Thursday, July 18, 2013

Book Review - Last Child in the Woods

Powell's Books · Barnes & Noble
Richard Louv - ©2005

I Read This Book Because:
Many of the aspects of my life growing up could be considered unlucky, but where I grew up is not one of them. Growing up in a small rural town, nestled into the foothills of the Cascade Mountains, provided the exact Rx to treat the emotional wounds we all endure while growing up. While immersed in nature, either damming a small creek, or building sandcastles along the river, or blasting off into space in my rocket ship/maple tree, I was completely at ease with myself. I was alert to noises, sounds and sights—relaxed, yet fully engaged. There, my imagination ran as free as I did, and I hardly noticed the hours slipping by as the shadows grew long. I came home refreshed and unburdened, capable of handling the next days’ crises.

As I grew from an happy-go-lucky kid to an anxious teenager, I’d retreat to special places in the woods, or near the river to think. Somehow, confiding in beings infinitely more ancient than myself, my problems seemed trivial. As the tension drained away, thoughts came clear and focused. I made every important decision of my youth in these places; if not all, then most certainly the good ones.

Knowing what nature has done for me, I’m now burdened with the worry that my suburban grown children will be denied that same sanctuary I had, during their times of stress. Sure, we have lots of city parks and forest parks, but the city parks are relatively devoid of any natural landscapes for play and the forested parks are so restricted that going off the trail, picking a flower, or eating a berry is tantamount to vandalism. Neither of these places are going to provide even a fraction of the possibilities that sticks, mud, leaves, creeks, and a little freedom, provide naturally. I fear that this look-but-don’t-touch attitude is actually going to discourage them from seeking experiences in nature in the future. I can see it in the looks on their faces, we have to go hiking again mom?? But it’s so booooring. I have to say, they have a point there...

There Has to Be Something I Can Do
I was looking for hope and inspiration when I picked up this book. Instead I got a lot of what I already felt. Wild places are disappearing from city and suburban landscapes. Kids are getting fat, wired-in and antisocial. Problems like ADHD are on the rise in ridiculous curves. The book spends most of the time exploring these problems, making a case for it’s importance and sharing stories of people who have achieved a meaningful relationship with nature. I was depressed reading about the trends toward de-naturing our entire culture, such that Naturalists are almost all elderly, colleges rarely even have nature related science classes, due to lack of interest from the student body, while microbiology and technology and such are fast rising.

I kept waiting for something I could use to help my children. That part did come, in a few pages towards the end, but it was everything I was already striving to do on my own. It was then that I finally ascertained the purpose of this book. It isn't a book with creative ideas for helping parents and children bond with nature, it is meant to educate people who were unaware that something is missing, and to call them to action. We need to build public spaces and communities that are conducive to children nurturing a relationship with nature. A love that will inspire, offer panacea, respite, recreation, and spirituality. All of which would make conservation and green-living an obvious afterthought. We love it, so of course we want to preserve it. I agree, but it’s not really what I was after when I bought this book; I already have a thorough understanding of the importance of nature in our lives and would already support any moves made by our society in that direction.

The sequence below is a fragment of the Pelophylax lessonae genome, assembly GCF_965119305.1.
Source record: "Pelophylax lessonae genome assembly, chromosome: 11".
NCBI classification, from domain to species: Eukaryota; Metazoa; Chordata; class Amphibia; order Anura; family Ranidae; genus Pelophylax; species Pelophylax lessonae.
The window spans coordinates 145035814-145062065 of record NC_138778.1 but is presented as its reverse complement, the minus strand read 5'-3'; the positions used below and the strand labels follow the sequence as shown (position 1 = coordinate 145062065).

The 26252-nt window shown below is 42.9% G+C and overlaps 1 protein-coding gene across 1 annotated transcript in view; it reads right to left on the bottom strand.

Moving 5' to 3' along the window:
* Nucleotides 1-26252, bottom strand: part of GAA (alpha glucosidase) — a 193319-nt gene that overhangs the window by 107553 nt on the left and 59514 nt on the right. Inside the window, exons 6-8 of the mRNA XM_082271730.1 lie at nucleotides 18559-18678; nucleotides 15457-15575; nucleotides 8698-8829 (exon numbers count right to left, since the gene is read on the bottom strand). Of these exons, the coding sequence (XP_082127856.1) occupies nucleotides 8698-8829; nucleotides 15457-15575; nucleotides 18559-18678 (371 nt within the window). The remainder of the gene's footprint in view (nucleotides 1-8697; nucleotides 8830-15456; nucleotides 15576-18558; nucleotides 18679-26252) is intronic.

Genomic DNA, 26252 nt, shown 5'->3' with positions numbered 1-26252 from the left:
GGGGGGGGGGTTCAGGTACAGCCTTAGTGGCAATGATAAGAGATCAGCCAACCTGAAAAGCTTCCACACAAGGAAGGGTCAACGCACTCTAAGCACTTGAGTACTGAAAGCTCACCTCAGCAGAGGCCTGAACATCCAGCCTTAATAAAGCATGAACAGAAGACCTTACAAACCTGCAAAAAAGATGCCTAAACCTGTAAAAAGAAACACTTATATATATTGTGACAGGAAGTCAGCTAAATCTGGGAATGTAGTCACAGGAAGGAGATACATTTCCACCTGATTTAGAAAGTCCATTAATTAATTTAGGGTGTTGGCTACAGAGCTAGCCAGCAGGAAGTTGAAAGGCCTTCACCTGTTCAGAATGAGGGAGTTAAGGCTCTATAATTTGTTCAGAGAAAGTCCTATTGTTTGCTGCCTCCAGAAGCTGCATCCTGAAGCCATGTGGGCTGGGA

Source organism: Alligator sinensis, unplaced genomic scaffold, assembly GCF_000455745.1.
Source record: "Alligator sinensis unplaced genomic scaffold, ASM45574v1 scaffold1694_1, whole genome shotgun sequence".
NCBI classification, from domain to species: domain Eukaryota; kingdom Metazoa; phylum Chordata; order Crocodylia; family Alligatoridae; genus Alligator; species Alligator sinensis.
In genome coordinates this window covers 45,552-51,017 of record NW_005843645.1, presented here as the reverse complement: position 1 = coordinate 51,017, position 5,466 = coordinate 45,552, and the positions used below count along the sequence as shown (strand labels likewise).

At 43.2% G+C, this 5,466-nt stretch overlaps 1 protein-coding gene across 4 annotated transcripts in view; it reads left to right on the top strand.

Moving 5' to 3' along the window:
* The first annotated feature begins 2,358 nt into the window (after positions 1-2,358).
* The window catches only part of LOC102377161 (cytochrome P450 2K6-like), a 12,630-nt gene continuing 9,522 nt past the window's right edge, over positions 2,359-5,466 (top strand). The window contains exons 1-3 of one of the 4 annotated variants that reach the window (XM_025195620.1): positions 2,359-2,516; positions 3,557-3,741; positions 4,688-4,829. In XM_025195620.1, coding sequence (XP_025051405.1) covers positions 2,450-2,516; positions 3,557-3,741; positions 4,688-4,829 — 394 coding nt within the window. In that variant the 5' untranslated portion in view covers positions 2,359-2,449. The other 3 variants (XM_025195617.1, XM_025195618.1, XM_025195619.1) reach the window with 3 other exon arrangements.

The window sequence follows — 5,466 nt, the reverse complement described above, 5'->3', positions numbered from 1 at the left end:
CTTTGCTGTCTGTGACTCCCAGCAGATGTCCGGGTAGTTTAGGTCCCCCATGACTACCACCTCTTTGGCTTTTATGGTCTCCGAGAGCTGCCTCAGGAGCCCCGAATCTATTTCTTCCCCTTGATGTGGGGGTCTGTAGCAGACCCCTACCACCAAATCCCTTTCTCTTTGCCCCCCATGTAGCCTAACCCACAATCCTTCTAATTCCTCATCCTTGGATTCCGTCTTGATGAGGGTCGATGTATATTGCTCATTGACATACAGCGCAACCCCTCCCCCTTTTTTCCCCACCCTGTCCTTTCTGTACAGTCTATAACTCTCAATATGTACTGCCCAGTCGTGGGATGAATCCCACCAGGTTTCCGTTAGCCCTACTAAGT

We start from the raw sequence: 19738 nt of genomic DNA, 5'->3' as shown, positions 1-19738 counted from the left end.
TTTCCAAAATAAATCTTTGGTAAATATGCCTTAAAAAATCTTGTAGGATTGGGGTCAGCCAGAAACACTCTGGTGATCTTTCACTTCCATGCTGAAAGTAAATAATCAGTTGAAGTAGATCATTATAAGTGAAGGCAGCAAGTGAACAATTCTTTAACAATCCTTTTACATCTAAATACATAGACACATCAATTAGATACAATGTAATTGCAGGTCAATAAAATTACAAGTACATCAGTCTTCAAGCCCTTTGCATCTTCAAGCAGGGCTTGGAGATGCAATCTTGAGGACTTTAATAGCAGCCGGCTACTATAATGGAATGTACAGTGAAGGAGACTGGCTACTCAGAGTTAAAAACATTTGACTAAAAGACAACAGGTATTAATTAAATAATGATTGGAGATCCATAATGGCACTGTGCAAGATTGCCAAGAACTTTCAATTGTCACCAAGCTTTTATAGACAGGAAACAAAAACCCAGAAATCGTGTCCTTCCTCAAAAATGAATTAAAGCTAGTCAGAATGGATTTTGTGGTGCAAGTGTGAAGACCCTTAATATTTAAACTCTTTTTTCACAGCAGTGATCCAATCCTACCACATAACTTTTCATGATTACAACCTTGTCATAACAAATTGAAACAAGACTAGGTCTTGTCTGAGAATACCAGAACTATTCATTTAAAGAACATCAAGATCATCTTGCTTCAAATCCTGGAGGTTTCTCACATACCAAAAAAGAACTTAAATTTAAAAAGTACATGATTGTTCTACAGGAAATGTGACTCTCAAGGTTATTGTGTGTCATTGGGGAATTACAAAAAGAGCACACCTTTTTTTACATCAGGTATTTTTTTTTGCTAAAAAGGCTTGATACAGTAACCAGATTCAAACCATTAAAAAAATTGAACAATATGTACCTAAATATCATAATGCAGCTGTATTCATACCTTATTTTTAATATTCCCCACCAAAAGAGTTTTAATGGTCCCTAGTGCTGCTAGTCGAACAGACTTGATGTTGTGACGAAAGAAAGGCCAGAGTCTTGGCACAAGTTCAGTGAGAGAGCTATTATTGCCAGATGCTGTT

Although I was a bit disappointed, this book had some truly excellent points, here are a few:

Childlife Reserves - There are so many activist creating sanctuaries for animals but what about children? Couldn't a small portion of that sensitive sand dune/stream/pond/forest be cordoned off for playing, even if it was unintentionally “destructive”?  I love this idea and was inspired to write a letter.  (I'll link to it once it's finished.)

Criminalization of Natural Play - In urban and suburban areas kids can barely step off the sidewalk without trespassing. Parents feel compelled to force kids to drop that piece of gravel lest we be accused of stealing landscaping material. Forget about climbing that really inviting low-branched tree. Same goes for any commercial spaces. Even at the city parks, I see parents pulling kids out of the trees and pointing them towards the play structures—dead metal and plastic things surrounded by shredded trees that poke through their socks. No creativity, no inspiration, no exhilaration from being up high, no thrill at the thought of a branch breaking beneath your shoes leaving you dangling by your hands... Just safe, rigid, and exceptionally boring.

Legal Bogeyman - The ‘gator were really scared of? The litigator, we are so worried about the possibility of being sued if a child injured themselves while playing on commercial or personal property that many areas are unnecessarily marked off-limits. A few well written play-at-your-own-risk laws could fix this...

Bad Guy Bogeyman - The world today isn't safe! Or is it? Statistics (in this book) show that the rates of crime to children are actually lower than when we were growing up. And when children are hurt, it’s generally perpetrated by someone they know and trust.

Biophilia - Term coined by Edward Wilson describing the innate urge to associate with other forms of life. Why we like pets and houseplants, why we react so positively to a open field or stand of trees.

No comments:

Post a Comment